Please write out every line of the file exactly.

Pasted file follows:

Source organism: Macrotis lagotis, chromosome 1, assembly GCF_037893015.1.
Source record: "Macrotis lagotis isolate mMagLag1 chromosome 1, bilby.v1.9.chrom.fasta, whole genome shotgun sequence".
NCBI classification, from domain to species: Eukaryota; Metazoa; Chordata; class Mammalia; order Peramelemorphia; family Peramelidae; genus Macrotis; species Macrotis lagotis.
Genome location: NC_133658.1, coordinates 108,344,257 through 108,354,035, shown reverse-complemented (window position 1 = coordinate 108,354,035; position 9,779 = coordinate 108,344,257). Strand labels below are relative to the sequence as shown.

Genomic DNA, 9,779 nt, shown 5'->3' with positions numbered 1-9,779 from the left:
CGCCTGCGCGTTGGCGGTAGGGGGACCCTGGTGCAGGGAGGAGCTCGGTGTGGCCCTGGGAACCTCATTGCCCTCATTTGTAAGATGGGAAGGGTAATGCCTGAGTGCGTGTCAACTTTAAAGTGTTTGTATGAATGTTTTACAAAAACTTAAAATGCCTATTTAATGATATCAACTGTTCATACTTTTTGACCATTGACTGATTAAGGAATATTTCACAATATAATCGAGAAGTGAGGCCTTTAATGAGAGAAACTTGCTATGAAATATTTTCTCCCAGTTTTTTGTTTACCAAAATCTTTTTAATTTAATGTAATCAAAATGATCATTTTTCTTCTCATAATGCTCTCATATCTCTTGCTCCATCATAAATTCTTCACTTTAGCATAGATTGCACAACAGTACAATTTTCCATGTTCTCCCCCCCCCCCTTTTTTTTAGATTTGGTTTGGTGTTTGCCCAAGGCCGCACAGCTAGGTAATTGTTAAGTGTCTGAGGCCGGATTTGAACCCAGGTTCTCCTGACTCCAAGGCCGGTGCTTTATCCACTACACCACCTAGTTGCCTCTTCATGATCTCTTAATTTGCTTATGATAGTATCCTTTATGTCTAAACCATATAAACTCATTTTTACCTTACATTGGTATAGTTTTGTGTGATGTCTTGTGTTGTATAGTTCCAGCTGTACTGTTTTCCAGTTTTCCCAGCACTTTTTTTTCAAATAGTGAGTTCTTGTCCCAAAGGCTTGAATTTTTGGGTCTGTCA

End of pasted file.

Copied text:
Source organism: Macrotis lagotis, chromosome 1, assembly GCF_037893015.1.
Source record: "Macrotis lagotis isolate mMagLag1 chromosome 1, bilby.v1.9.chrom.fasta, whole genome shotgun sequence".
NCBI classification, from domain to species: Eukaryota; Metazoa; Chordata; class Mammalia; order Peramelemorphia; family Peramelidae; genus Macrotis; species Macrotis lagotis.
Genome location: NC_133658.1, coordinates 108,344,257 through 108,354,035, shown reverse-complemented (window position 1 = coordinate 108,354,035; position 9,779 = coordinate 108,344,257). Strand labels below are relative to the sequence as shown.

Genomic DNA, 9,779 nt, shown 5'->3' with positions numbered 1-9,779 from the left:
CGCCTGCGCGTTGGCGGTAGGGGGACCCTGGTGCAGGGAGGAGCTCGGTGTGGCCCTGGGAACCTCATTGCCCTCATTTGTAAGATGGGAAGGGTAATGCCTGAGTGCGTGTCAACTTTAAAGTGTTTGTATGAATGTTTTACAAAAACTTAAAATGCCTATTTAATGATATCAACTGTTCATACTTTTTGACCATTGACTGATTAAGGAATATTTCACAATATAATCGAGAAGTGAGGCCTTTAATGAGAGAAACTTGCTATGAAATATTTTCTCCCAGTTTTTTGTTTACCAAAATCTTTTTAATTTAATGTAATCAAAATGATCATTTTTCTTCTCATAATGCTCTCATATCTCTTGCTCCATCATAAATTCTTCACTTTAGCATAGATTGCACAACAGTACAATTTTCCATGTTCTCCCCCCCCCCCTTTTTTTTAGATTTGGTTTGGTGTTTGCCCAAGGCCGCACAGCTAGGTAATTGTTAAGTGTCTGAGGCCGGATTTGAACCCAGGTTCTCCTGACTCCAAGGCCGGTGCTTTATCCACTACACCACCTAGTTGCCTCTTCATGATCTCTTAATTTGCTTATGATAGTATCCTTTATGTCTAAACCATATAAACTCATTTTTACCTTACATTGGTATAGTTTTGTGTGATGTCTTGTGTTGTATAGTTCCAGCTGTACTGTTTTCCAGTTTTCCCAGCACTTTTTTTTCAAATAGTGAGTTCTTGTCCCAAAGGCTTGAATTTTTGGGTCTGTCA